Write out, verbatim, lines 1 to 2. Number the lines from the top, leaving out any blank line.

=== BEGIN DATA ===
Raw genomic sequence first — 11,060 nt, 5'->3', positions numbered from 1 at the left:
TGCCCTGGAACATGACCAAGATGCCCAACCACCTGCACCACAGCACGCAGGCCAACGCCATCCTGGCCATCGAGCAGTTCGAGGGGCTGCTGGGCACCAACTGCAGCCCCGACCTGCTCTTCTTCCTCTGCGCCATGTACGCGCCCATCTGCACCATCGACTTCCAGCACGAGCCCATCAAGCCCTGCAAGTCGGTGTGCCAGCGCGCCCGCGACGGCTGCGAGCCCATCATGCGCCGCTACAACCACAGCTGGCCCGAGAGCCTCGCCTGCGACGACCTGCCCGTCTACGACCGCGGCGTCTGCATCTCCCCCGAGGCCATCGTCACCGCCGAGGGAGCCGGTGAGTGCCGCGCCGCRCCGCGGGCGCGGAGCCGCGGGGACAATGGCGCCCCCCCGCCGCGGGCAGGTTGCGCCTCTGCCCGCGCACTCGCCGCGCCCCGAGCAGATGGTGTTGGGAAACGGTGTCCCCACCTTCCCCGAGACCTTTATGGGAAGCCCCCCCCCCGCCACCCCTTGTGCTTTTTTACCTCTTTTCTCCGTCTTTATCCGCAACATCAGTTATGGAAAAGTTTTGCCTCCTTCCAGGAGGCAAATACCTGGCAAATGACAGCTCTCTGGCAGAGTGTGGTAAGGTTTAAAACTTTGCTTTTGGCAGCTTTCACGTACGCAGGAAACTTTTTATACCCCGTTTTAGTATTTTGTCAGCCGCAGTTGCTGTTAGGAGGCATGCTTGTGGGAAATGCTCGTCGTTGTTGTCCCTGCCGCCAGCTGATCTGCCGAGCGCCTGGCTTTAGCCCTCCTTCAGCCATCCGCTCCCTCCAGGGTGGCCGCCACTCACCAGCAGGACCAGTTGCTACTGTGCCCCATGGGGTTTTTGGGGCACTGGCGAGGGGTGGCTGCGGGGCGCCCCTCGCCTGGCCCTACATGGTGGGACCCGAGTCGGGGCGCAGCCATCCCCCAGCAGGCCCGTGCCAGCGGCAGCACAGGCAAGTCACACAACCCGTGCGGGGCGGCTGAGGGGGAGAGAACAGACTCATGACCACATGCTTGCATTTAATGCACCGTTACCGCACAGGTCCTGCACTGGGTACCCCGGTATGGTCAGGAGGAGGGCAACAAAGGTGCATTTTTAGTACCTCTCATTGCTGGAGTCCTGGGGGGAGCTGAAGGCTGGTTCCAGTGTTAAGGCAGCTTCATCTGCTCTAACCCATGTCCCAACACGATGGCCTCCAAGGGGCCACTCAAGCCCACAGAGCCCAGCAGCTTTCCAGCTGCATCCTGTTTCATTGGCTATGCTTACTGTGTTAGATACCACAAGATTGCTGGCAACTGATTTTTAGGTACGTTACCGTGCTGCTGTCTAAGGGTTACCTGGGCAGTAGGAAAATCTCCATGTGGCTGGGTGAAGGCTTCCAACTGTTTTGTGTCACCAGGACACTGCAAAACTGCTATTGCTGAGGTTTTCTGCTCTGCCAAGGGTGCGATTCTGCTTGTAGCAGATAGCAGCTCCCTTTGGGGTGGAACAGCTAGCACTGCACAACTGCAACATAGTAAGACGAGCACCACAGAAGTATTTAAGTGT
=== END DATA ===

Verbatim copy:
Raw genomic sequence first — 11,060 nt, 5'->3', positions numbered from 1 at the left:
TGCCCTGGAACATGACCAAGATGCCCAACCACCTGCACCACAGCACGCAGGCCAACGCCATCCTGGCCATCGAGCAGTTCGAGGGGCTGCTGGGCACCAACTGCAGCCCCGACCTGCTCTTCTTCCTCTGCGCCATGTACGCGCCCATCTGCACCATCGACTTCCAGCACGAGCCCATCAAGCCCTGCAAGTCGGTGTGCCAGCGCGCCCGCGACGGCTGCGAGCCCATCATGCGCCGCTACAACCACAGCTGGCCCGAGAGCCTCGCCTGCGACGACCTGCCCGTCTACGACCGCGGCGTCTGCATCTCCCCCGAGGCCATCGTCACCGCCGAGGGAGCCGGTGAGTGCCGCGCCGCRCCGCGGGCGCGGAGCCGCGGGGACAATGGCGCCCCCCCGCCGCGGGCAGGTTGCGCCTCTGCCCGCGCACTCGCCGCGCCCCGAGCAGATGGTGTTGGGAAACGGTGTCCCCACCTTCCCCGAGACCTTTATGGGAAGCCCCCCCCCCGCCACCCCTTGTGCTTTTTTACCTCTTTTCTCCGTCTTTATCCGCAACATCAGTTATGGAAAAGTTTTGCCTCCTTCCAGGAGGCAAATACCTGGCAAATGACAGCTCTCTGGCAGAGTGTGGTAAGGTTTAAAACTTTGCTTTTGGCAGCTTTCACGTACGCAGGAAACTTTTTATACCCCGTTTTAGTATTTTGTCAGCCGCAGTTGCTGTTAGGAGGCATGCTTGTGGGAAATGCTCGTCGTTGTTGTCCCTGCCGCCAGCTGATCTGCCGAGCGCCTGGCTTTAGCCCTCCTTCAGCCATCCGCTCCCTCCAGGGTGGCCGCCACTCACCAGCAGGACCAGTTGCTACTGTGCCCCATGGGGTTTTTGGGGCACTGGCGAGGGGTGGCTGCGGGGCGCCCCTCGCCTGGCCCTACATGGTGGGACCCGAGTCGGGGCGCAGCCATCCCCCAGCAGGCCCGTGCCAGCGGCAGCACAGGCAAGTCACACAACCCGTGCGGGGCGGCTGAGGGGGAGAGAACAGACTCATGACCACATGCTTGCATTTAATGCACCGTTACCGCACAGGTCCTGCACTGGGTACCCCGGTATGGTCAGGAGGAGGGCAACAAAGGTGCATTTTTAGTACCTCTCATTGCTGGAGTCCTGGGGGGAGCTGAAGGCTGGTTCCAGTGTTAAGGCAGCTTCATCTGCTCTAACCCATGTCCCAACACGATGGCCTCCAAGGGGCCACTCAAGCCCACAGAGCCCAGCAGCTTTCCAGCTGCATCCTGTTTCATTGGCTATGCTTACTGTGTTAGATACCACAAGATTGCTGGCAACTGATTTTTAGGTACGTTACCGTGCTGCTGTCTAAGGGTTACCTGGGCAGTAGGAAAATCTCCATGTGGCTGGGTGAAGGCTTCCAACTGTTTTGTGTCACCAGGACACTGCAAAACTGCTATTGCTGAGGTTTTCTGCTCTGCCAAGGGTGCGATTCTGCTTGTAGCAGATAGCAGCTCCCTTTGGGGTGGAACAGCTAGCACTGCACAACTGCAACATAGTAAGACGAGCACCACAGAAGTATTTAAGTGT